HEARING HELD WEDNESDAY, MORE THAN FOUR YEARS PAST ELIGIBILITY DATE
by Sharon Rondeau
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Last year, a parole-eligibility date was stated as January 29, 2014, with two backdated entries then made, respectively, to December 2013 and November 2013.
As of 7:08 p.m. on Thursday, the record is again backdated, this time to read, “11/16/2013.”
Whipple has sued the TDOC over allegations of civil-rights deprivation, more recently focusing on the curtailing of the hours the new “Westlaw” legal tool, installed in the annex at the Bledsoe County Correctional Complex (BCCX) last month, such that Whipple said he now has no access.
In a detailed timeline submitted on April 2 in Whipple v. Millay, Whipple reported that TDOC Commissioner Tony Parker signed a “settlement agreement” making the Westlaw tool available to annex residents, where Whipple is housed. Whipple had filed a number of grievances reporting that for an undisclosed reason, annex inmates are not permitted to use the federal law library located at the prison’s “Site 2.”
On April 3, Magistrate Judge Alistair E. Newbern ordered the TDOC to participate in a telephone conference to include Whipple in an apparent attempt to resolve the issue of law library access.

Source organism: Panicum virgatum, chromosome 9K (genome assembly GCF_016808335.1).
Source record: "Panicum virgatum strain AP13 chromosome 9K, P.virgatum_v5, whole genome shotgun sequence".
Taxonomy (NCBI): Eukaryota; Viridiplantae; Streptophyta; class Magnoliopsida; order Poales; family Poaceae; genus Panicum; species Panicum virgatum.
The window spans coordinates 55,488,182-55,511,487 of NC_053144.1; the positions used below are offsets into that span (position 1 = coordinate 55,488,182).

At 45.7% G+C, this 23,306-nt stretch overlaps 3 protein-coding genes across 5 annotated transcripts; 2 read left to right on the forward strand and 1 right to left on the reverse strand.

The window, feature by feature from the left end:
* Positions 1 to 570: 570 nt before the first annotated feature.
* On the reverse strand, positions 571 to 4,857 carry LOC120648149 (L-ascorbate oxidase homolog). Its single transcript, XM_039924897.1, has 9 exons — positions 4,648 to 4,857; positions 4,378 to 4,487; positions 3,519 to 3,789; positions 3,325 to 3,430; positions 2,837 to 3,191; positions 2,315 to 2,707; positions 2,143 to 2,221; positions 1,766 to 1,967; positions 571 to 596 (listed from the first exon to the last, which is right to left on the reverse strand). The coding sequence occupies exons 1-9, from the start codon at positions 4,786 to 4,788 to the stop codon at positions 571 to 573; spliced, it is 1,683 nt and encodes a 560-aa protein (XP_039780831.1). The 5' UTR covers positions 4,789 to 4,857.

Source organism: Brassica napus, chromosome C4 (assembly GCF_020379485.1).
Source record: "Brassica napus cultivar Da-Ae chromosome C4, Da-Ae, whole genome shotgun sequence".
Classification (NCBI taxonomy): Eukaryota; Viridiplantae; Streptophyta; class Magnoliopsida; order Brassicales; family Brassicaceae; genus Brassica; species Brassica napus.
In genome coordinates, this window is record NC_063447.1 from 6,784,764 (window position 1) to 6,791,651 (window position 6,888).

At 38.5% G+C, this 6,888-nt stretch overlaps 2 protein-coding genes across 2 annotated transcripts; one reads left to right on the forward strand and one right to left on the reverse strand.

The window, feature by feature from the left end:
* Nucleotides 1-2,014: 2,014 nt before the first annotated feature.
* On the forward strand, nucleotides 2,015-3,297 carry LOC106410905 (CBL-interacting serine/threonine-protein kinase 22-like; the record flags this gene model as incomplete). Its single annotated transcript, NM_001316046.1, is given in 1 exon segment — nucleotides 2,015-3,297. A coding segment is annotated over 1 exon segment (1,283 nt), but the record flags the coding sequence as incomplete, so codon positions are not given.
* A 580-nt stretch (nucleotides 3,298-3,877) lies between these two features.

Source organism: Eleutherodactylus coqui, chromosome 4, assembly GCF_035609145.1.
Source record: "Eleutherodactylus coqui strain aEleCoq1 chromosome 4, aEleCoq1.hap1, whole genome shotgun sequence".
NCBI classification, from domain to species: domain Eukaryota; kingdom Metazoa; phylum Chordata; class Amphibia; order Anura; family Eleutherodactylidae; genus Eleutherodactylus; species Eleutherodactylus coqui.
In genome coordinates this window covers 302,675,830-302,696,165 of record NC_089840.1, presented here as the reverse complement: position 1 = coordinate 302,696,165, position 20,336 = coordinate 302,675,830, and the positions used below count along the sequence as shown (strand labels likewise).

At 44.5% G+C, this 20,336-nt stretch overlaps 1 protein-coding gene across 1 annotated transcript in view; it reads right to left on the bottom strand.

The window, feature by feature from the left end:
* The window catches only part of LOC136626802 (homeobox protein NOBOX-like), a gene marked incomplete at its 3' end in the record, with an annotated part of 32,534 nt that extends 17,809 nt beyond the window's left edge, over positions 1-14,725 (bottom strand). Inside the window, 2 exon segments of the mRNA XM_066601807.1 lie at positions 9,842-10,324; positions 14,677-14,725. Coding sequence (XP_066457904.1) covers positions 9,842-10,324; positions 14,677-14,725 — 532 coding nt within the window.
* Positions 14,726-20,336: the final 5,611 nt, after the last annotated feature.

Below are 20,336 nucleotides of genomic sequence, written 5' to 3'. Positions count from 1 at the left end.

In Bounds v. Smith, the U.S. Supreme Court has ruled that state prisoners are entitled to have access to the courts through prison law libraries or trained legal aides.
On Thursday morning, Tulis raised the question as to what might happen to Whipple’s two active federal lawsuits should he be granted parole, to which this writer responded that it could appear expedient to the TDOC to grant Whipple parole in order to render his legal actions moot.
If that were to occur, Tulis observed, the lawsuit seeking to rectify the denial of legal access would not have an opportunity to effect positive change for other inmates.
As The Post & Email has reported, a number of Tennessee inmates and their relatives have claimed that parole should have been granted at various times but were not for reasons claimed as “retaliation.”
At one time, Whipple had four active federal lawsuits against the TDOC, with that number now reduced to two. While Whipple v. Millay deals with access to the courts, the other, Whipple v. Tennessee Board of Parole, claims that the plaintiff was “denied parole in retaliation for previous lawsuits.”
Whipple has said he is a non-violent offender who has completed the Therapeutic Community (TCom) class, a reported requirement for him to be granted parole.
On Thursday evening, The Post & Email was informed by a close relative of Whipple’s that the hearing took place but that no disposition was immediately announced. The relative added that the Board could take up to 30 days to render its decision.
This article has been cross-posted at AF.